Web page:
Hartley Pool (who’s a native of Hartlepool, UK) is a pseudonym for John Anderson, a former language teacher in Taiwan now living in Kuala Lumpur. Stranger in Taiwan is his comic novel about a fictional language-teacher’s experiences here.
The narrator is Hartley, 31, a British teacher with previous teaching experience in Romania, Hungary, Spain and Singapore who meets a Taiwanese girl, Anita, in the UK, and flies to Taiwan to be with her.
He looks for teaching work but is initially judged to be over-qualified. After suffering from salmonella poisoning from eating shrimps, he lands a job at a junior high school. He buys Anita a Louis Vuitton handbag costing NT$60,000 in Taipei 101, twice the price, he ruminates, of the PlayStation 3 he’d hoped to buy for himself.
Several features of Taiwanese life are invoked — working on Christmas Day, 7-Elevens staying open throughout typhoons (they’re “the cockroaches of the retail world,” able to survive any disaster, he writes), night markets crowded with people looking for unmentionable animal parts as food, socializing at Taipei’s Brass Monkey, and so on.
There are several trips out of Taipei — to Hong Kong to renew his visa, to Miaoli to savor Hakka specialties, to Guilin, China, for a short vacation, then to Yulin, Kenting, and finally Miaoli again.
In the second half of the book he gets a teaching job with the British Council. Episodes follow describing being driven by Anita for the first time after she’s passed her test, cycling (one of the more entertaining episodes), riding the Maokong Gondola, and buying an apartment — a particularly nice and inexplicably cheap one on the fourth floor, facing a cemetery, is declined, reluctantly on his part but emphatically on Anita’s.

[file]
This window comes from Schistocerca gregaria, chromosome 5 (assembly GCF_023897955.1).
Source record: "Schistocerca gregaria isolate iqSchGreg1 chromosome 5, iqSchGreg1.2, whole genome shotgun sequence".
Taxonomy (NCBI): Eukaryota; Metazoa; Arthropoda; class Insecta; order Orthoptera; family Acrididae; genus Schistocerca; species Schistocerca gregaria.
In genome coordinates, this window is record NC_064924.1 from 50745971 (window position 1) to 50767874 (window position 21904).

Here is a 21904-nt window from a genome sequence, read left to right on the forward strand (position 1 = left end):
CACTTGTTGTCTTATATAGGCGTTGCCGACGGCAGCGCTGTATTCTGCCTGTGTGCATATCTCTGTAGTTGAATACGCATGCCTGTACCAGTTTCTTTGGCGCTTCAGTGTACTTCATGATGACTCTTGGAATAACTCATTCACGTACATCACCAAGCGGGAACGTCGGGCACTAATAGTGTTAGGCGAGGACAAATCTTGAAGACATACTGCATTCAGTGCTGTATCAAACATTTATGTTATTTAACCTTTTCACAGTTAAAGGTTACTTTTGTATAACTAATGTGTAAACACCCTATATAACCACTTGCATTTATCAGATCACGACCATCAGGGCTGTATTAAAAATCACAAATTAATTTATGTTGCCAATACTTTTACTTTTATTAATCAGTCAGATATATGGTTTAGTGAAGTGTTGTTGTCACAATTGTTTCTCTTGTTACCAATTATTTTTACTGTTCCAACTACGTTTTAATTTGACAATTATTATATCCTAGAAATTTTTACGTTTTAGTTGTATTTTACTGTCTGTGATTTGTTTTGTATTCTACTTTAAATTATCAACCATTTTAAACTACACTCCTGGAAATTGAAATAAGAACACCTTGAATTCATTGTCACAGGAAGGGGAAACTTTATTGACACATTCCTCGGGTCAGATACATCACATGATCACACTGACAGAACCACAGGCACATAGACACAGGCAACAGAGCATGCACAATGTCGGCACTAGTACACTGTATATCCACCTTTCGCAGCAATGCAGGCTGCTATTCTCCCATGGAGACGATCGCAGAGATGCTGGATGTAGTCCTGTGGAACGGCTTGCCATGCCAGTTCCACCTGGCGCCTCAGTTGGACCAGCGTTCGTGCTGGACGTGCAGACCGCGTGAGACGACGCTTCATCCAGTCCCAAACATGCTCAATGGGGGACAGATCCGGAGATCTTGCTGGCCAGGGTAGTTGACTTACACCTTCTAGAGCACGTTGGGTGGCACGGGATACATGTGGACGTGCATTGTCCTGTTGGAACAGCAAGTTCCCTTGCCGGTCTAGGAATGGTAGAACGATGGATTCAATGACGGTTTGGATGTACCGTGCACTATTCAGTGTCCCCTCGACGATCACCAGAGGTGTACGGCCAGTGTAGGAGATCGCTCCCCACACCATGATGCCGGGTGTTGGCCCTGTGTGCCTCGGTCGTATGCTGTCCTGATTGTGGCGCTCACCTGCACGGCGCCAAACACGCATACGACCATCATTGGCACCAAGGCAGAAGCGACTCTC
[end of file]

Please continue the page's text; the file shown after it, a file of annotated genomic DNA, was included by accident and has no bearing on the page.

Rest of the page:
Then Anita’s aunt from the US comes to stay for three weeks, with Anita’s mother there too for much of the time. Hartley has a tooth extracted by a reluctant dentist just as the Year of the Dog turns into the Year of the Pig, an event that locates the story in early 2007.
The author’s fellow language teachers might find elements of his account that resonate with their own experiences and hence enjoy it more than I did. Anderson is a well-established stand-up comic and the novel reads like a comedy routine with laugh points regularly dispersed throughout.
The dialogue is sprinkled with mild obscenities, though there are no actual sex descriptions, merely an on-going joke about pedophiles which is hard to understand and consequently to come to terms with.
Both typhoons and earthquakes are treated with comic unconcern.
It’s unwarranted to criticize a book for not being something it never sets out to be, so it’s perhaps unfair to say that there are swathes of Taiwan life untouched by this tale. Few Taiwanese other than Hartley’s girlfriend appear, and none of those that do are presented in depth. The grandeur of the country’s landscapes doesn’t figure significantly, nor any of its cultural life. Neither politics nor public affairs make an appearance. Again, these were never on the agenda to begin with, but something of their nature could have been expected if Taiwan’s essential character was being depicted.
This, then, is a collection of fictional peeps from the window by a rather unadventurous Briton. Because the writer wants his narrative to be funny, they’re usually negative. But Hartley Pool isn’t entirely negative. Air Macau, some noodles at Yulin and a son-et-lumiere show in Guilin are all treated to generous praise.
By and large, though, this is a novel marked by a farcical breeziness, and you feel you ought to be hearing the author reading it aloud to get its full flavor. It’s not really a novel as such, but it’s no worse for that.
Stranger in Taiwan is available from Amazon both as a paperback and as a Kindle download, and is on sale in the UK, though apparently not yet in bookshops in Taiwan.